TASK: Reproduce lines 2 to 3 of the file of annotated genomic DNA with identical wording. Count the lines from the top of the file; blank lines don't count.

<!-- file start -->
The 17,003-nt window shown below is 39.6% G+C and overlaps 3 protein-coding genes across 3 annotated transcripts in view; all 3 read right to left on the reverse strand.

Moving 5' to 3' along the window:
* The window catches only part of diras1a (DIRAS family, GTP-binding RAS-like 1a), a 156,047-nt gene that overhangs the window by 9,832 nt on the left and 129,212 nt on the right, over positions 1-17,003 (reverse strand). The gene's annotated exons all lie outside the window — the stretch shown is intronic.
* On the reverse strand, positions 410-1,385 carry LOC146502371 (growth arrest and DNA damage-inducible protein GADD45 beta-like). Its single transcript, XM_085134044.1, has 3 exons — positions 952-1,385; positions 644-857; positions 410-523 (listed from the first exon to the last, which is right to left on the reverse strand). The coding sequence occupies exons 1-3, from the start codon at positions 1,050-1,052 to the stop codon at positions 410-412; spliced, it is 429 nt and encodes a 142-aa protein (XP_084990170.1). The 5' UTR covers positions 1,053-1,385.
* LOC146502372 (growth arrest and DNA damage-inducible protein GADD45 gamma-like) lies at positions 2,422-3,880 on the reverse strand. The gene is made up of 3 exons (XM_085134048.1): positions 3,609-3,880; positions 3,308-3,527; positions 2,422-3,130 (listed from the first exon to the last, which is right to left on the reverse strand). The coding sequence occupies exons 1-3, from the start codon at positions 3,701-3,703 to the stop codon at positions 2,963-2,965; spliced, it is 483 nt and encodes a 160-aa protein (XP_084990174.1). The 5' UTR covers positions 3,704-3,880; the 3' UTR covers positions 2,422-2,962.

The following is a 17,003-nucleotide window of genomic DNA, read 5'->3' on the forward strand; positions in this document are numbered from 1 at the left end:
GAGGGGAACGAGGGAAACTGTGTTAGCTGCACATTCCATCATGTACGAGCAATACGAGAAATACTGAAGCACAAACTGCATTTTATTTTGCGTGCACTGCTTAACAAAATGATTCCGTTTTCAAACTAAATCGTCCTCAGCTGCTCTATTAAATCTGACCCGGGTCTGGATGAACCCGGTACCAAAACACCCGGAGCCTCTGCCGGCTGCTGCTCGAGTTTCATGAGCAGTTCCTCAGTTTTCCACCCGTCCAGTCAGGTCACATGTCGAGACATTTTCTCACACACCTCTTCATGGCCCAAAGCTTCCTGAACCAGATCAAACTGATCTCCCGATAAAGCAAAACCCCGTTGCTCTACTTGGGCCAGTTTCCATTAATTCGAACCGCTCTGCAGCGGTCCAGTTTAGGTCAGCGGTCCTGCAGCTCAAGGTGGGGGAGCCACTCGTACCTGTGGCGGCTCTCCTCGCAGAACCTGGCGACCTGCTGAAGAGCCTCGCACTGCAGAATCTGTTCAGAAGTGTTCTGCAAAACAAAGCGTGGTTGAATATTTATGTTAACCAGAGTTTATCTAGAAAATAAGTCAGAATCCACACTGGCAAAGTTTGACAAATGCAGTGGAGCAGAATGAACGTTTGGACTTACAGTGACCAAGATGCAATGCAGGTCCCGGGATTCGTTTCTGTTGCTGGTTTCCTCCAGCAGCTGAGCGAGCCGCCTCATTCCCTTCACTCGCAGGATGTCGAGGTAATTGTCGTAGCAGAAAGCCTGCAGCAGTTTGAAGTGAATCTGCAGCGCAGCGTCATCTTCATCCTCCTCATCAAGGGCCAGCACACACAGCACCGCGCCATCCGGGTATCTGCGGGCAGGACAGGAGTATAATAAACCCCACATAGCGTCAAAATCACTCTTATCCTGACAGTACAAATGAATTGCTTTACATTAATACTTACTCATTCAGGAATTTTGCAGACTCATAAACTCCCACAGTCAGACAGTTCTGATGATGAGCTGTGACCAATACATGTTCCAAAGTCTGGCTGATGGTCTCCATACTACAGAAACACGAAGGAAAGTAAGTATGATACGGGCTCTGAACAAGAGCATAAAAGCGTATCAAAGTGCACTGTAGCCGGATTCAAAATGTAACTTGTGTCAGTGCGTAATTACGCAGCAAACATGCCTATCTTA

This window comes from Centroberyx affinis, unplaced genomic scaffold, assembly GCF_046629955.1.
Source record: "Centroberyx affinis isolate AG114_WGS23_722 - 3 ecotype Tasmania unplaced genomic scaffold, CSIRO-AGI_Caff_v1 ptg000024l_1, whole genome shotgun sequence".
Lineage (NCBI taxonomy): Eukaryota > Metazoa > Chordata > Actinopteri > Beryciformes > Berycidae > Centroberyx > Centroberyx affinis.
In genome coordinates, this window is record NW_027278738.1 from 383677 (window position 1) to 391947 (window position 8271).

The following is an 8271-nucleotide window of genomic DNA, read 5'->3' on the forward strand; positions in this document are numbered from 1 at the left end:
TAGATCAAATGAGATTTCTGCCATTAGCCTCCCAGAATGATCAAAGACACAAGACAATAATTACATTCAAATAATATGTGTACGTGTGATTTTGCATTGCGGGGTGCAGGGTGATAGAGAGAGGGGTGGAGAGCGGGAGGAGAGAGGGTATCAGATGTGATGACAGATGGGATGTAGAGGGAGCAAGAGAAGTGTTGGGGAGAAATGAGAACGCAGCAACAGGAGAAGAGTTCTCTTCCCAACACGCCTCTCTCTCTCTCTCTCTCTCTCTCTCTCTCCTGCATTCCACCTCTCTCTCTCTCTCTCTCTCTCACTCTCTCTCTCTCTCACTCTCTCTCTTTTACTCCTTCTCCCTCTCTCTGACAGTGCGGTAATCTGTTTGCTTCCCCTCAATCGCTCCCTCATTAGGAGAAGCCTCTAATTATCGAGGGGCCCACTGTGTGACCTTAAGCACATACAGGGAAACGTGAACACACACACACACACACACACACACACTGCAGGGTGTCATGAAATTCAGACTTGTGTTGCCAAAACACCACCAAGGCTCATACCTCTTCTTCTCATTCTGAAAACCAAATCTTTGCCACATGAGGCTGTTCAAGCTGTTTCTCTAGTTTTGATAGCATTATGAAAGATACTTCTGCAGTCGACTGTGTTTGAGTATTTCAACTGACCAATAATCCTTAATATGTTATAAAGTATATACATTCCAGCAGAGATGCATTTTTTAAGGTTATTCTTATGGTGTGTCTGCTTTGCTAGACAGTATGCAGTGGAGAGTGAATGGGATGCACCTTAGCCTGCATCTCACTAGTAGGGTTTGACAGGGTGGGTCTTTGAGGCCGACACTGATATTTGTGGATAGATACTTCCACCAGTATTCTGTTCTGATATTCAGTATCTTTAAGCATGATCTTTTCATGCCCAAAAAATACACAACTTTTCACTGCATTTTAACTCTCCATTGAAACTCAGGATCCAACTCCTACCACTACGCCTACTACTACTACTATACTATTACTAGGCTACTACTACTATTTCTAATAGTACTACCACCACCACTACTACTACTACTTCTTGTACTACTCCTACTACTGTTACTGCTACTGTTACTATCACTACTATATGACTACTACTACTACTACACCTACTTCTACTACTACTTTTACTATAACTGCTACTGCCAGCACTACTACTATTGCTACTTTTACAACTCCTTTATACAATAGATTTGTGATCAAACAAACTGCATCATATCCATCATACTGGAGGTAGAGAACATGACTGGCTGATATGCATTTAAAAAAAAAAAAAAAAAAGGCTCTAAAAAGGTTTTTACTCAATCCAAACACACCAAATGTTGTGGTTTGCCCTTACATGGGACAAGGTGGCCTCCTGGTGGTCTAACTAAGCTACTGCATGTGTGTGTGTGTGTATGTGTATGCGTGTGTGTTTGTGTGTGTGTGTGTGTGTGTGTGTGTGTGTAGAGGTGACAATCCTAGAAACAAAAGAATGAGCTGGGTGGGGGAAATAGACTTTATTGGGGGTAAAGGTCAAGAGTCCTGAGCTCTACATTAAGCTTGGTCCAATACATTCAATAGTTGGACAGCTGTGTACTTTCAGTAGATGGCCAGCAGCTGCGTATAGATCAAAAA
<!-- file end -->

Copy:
Moving 5' to 3' along the window:
* The window catches only part of diras1a (DIRAS family, GTP-binding RAS-like 1a), a 156,047-nt gene that overhangs the window by 9,832 nt on the left and 129,212 nt on the right, over positions 1-17,003 (reverse strand). The gene's annotated exons all lie outside the window — the stretch shown is intronic.